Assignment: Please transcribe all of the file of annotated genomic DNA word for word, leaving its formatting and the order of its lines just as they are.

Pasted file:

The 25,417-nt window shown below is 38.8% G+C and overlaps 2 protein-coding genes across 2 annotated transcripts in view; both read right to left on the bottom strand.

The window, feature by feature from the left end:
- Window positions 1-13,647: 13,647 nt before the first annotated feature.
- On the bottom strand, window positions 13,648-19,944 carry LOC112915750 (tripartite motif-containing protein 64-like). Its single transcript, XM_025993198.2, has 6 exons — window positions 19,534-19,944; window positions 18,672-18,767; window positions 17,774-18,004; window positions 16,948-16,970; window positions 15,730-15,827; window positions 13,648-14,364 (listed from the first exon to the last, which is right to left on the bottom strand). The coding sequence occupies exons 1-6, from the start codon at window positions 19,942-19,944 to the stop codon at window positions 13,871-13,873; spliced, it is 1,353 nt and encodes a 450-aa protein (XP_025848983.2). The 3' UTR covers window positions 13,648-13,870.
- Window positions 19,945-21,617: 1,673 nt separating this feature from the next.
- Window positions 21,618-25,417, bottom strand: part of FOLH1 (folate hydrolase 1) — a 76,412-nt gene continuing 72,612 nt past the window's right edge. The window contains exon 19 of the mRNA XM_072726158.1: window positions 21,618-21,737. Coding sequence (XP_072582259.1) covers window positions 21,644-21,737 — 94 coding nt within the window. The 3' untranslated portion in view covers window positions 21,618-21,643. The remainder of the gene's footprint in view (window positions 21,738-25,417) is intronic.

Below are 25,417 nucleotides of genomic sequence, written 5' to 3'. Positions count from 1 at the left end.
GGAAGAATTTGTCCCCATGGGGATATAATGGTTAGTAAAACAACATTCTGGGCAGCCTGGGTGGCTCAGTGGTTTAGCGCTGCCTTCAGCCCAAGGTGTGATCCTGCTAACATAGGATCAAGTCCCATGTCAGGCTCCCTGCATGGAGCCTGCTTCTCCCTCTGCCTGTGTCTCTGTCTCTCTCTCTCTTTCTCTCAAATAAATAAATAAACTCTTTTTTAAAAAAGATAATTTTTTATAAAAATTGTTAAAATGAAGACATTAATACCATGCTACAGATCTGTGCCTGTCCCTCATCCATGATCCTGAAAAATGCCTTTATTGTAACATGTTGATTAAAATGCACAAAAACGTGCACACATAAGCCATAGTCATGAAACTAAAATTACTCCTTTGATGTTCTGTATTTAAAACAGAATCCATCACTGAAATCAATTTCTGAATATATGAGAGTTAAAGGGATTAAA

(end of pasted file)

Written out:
The 25,417-nt window shown below is 38.8% G+C and overlaps 2 protein-coding genes across 2 annotated transcripts in view; both read right to left on the bottom strand.

The window, feature by feature from the left end:
- Window positions 1-13,647: 13,647 nt before the first annotated feature.
- On the bottom strand, window positions 13,648-19,944 carry LOC112915750 (tripartite motif-containing protein 64-like). Its single transcript, XM_025993198.2, has 6 exons — window positions 19,534-19,944; window positions 18,672-18,767; window positions 17,774-18,004; window positions 16,948-16,970; window positions 15,730-15,827; window positions 13,648-14,364 (listed from the first exon to the last, which is right to left on the bottom strand). The coding sequence occupies exons 1-6, from the start codon at window positions 19,942-19,944 to the stop codon at window positions 13,871-13,873; spliced, it is 1,353 nt and encodes a 450-aa protein (XP_025848983.2). The 3' UTR covers window positions 13,648-13,870.
- Window positions 19,945-21,617: 1,673 nt separating this feature from the next.
- Window positions 21,618-25,417, bottom strand: part of FOLH1 (folate hydrolase 1) — a 76,412-nt gene continuing 72,612 nt past the window's right edge. The window contains exon 19 of the mRNA XM_072726158.1: window positions 21,618-21,737. Coding sequence (XP_072582259.1) covers window positions 21,644-21,737 — 94 coding nt within the window. The 3' untranslated portion in view covers window positions 21,618-21,643. The remainder of the gene's footprint in view (window positions 21,738-25,417) is intronic.

Below are 25,417 nucleotides of genomic sequence, written 5' to 3'. Positions count from 1 at the left end.
GGAAGAATTTGTCCCCATGGGGATATAATGGTTAGTAAAACAACATTCTGGGCAGCCTGGGTGGCTCAGTGGTTTAGCGCTGCCTTCAGCCCAAGGTGTGATCCTGCTAACATAGGATCAAGTCCCATGTCAGGCTCCCTGCATGGAGCCTGCTTCTCCCTCTGCCTGTGTCTCTGTCTCTCTCTCTCTTTCTCTCAAATAAATAAATAAACTCTTTTTTAAAAAAGATAATTTTTTATAAAAATTGTTAAAATGAAGACATTAATACCATGCTACAGATCTGTGCCTGTCCCTCATCCATGATCCTGAAAAATGCCTTTATTGTAACATGTTGATTAAAATGCACAAAAACGTGCACACATAAGCCATAGTCATGAAACTAAAATTACTCCTTTGATGTTCTGTATTTAAAACAGAATCCATCACTGAAATCAATTTCTGAATATATGAGAGTTAAAGGGATTAAA